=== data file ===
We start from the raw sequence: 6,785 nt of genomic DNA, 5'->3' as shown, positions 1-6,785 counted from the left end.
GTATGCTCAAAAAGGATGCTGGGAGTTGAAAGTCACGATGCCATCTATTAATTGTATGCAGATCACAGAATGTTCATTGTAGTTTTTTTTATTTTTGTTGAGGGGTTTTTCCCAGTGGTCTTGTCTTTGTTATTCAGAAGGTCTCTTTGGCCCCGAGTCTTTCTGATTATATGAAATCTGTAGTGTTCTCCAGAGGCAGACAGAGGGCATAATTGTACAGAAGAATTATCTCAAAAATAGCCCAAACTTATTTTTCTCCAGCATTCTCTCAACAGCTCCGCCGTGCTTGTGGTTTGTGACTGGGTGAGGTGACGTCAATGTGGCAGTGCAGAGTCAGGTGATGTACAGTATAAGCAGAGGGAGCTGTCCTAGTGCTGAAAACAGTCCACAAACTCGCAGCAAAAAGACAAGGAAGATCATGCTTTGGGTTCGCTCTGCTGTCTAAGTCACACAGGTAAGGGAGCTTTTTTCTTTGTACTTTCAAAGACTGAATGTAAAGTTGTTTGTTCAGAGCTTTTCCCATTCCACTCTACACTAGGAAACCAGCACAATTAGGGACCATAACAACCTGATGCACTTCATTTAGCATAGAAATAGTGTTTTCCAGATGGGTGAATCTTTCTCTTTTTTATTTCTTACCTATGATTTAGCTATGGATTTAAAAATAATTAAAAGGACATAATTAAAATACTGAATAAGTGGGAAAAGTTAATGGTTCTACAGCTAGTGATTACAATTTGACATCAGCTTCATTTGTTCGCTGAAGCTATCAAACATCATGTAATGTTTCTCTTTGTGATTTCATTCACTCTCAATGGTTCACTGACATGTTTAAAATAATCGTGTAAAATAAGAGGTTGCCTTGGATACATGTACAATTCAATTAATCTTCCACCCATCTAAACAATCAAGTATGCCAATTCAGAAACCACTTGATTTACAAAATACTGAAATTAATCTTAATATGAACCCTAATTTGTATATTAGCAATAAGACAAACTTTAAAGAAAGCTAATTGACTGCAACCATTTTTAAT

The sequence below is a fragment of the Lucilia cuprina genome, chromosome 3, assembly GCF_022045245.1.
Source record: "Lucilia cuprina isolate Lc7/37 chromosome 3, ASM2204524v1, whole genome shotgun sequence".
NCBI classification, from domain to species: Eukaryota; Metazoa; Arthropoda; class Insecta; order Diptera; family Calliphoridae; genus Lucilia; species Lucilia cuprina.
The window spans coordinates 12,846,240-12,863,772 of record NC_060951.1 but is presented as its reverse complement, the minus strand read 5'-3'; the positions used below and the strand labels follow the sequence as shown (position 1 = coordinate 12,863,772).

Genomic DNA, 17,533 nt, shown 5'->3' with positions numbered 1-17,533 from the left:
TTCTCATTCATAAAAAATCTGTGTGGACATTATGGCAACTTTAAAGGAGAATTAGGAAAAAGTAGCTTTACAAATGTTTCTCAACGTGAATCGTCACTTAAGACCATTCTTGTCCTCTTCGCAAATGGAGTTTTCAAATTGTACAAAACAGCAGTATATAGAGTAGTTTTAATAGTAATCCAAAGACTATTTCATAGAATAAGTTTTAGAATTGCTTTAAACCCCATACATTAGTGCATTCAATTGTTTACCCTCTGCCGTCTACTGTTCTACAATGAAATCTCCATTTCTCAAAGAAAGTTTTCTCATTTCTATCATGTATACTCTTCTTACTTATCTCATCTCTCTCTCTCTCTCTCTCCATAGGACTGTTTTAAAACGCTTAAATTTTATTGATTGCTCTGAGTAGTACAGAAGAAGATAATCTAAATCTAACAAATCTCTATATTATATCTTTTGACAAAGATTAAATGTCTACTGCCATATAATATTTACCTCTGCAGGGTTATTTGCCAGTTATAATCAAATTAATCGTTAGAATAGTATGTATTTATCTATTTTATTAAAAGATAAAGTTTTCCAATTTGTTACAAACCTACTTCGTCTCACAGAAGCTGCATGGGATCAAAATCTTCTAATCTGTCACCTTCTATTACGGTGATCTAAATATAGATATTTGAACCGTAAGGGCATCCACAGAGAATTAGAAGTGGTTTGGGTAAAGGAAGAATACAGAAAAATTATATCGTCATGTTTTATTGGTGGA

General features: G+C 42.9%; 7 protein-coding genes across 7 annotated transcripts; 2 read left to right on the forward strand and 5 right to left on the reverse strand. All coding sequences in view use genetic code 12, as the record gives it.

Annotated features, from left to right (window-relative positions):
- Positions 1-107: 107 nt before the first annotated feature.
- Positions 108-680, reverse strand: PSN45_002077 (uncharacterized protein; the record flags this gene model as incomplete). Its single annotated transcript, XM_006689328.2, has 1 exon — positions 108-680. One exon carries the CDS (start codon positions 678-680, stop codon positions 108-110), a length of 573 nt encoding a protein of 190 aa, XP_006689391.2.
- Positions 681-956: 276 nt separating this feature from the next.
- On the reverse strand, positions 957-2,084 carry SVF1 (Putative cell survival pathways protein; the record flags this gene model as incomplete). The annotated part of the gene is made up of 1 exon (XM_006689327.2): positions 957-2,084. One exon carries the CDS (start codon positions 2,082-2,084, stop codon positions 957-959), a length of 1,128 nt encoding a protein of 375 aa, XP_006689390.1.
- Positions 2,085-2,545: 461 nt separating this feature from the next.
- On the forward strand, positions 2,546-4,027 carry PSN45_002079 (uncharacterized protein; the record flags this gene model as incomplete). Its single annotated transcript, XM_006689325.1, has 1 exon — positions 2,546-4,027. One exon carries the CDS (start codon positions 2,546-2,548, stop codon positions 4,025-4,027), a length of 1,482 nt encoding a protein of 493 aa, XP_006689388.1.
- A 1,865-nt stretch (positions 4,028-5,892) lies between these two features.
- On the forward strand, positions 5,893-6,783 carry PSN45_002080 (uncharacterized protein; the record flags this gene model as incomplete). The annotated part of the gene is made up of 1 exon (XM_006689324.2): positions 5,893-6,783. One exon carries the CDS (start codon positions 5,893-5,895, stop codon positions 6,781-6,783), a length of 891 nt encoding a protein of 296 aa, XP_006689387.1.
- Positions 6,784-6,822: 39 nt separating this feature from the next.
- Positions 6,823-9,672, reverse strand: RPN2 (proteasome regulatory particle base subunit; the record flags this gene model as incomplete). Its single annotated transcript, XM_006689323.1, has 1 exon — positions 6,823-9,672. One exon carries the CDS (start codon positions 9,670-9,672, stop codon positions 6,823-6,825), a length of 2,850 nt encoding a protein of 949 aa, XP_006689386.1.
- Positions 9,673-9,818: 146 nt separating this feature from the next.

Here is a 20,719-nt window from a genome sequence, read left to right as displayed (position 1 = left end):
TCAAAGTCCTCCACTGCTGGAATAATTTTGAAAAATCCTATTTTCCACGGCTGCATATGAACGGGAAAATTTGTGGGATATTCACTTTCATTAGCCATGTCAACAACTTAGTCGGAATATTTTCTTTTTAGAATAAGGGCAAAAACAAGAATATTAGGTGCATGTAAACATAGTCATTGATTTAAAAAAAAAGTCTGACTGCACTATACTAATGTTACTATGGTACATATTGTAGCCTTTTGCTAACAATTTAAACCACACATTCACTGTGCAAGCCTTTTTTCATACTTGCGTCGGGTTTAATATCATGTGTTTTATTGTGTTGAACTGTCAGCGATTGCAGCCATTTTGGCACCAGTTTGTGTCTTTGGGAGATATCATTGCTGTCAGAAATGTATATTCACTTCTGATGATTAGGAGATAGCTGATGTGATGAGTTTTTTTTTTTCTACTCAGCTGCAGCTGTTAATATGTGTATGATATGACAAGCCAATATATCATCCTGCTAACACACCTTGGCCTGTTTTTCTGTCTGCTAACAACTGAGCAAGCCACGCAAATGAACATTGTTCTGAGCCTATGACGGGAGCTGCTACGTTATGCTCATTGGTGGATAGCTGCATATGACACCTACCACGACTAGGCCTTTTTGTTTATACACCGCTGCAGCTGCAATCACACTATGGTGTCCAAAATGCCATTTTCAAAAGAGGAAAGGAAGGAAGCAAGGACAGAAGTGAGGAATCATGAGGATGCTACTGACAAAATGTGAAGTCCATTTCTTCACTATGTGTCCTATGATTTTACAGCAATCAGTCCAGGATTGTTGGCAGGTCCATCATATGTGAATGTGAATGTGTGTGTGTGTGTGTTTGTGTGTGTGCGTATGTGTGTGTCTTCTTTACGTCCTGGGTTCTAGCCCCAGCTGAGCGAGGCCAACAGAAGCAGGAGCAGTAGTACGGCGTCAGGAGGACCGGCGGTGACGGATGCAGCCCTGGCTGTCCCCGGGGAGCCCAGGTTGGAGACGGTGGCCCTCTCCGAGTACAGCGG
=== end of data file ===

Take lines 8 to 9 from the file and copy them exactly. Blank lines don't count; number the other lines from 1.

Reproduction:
TTCTCATTCATAAAAAATCTGTGTGGACATTATGGCAACTTTAAAGGAGAATTAGGAAAAAGTAGCTTTACAAATGTTTCTCAACGTGAATCGTCACTTAAGACCATTCTTGTCCTCTTCGCAAATGGAGTTTTCAAATTGTACAAAACAGCAGTATATAGAGTAGTTTTAATAGTAATCCAAAGACTATTTCATAGAATAAGTTTTAGAATTGCTTTAAACCCCATACATTAGTGCATTCAATTGTTTACCCTCTGCCGTCTACTGTTCTACAATGAAATCTCCATTTCTCAAAGAAAGTTTTCTCATTTCTATCATGTATACTCTTCTTACTTATCTCATCTCTCTCTCTCTCTCTCTCCATAGGACTGTTTTAAAACGCTTAAATTTTATTGATTGCTCTGAGTAGTACAGAAGAAGATAATCTAAATCTAACAAATCTCTATATTATATCTTTTGACAAAGATTAAATGTCTACTGCCATATAATATTTACCTCTGCAGGGTTATTTGCCAGTTATAATCAAATTAATCGTTAGAATAGTATGTATTTATCTATTTTATTAAAAGATAAAGTTTTCCAATTTGTTACAAACCTACTTCGTCTCACAGAAGCTGCATGGGATCAAAATCTTCTAATCTGTCACCTTCTATTACGGTGATCTAAATATAGATATTTGAACCGTAAGGGCATCCACAGAGAATTAGAAGTGGTTTGGGTAAAGGAAGAATACAGAAAAATTATATCGTCATGTTTTATTGGTGGA

General features: G+C 42.9%; 7 protein-coding genes across 7 annotated transcripts; 2 read left to right on the forward strand and 5 right to left on the reverse strand. All coding sequences in view use genetic code 12, as the record gives it.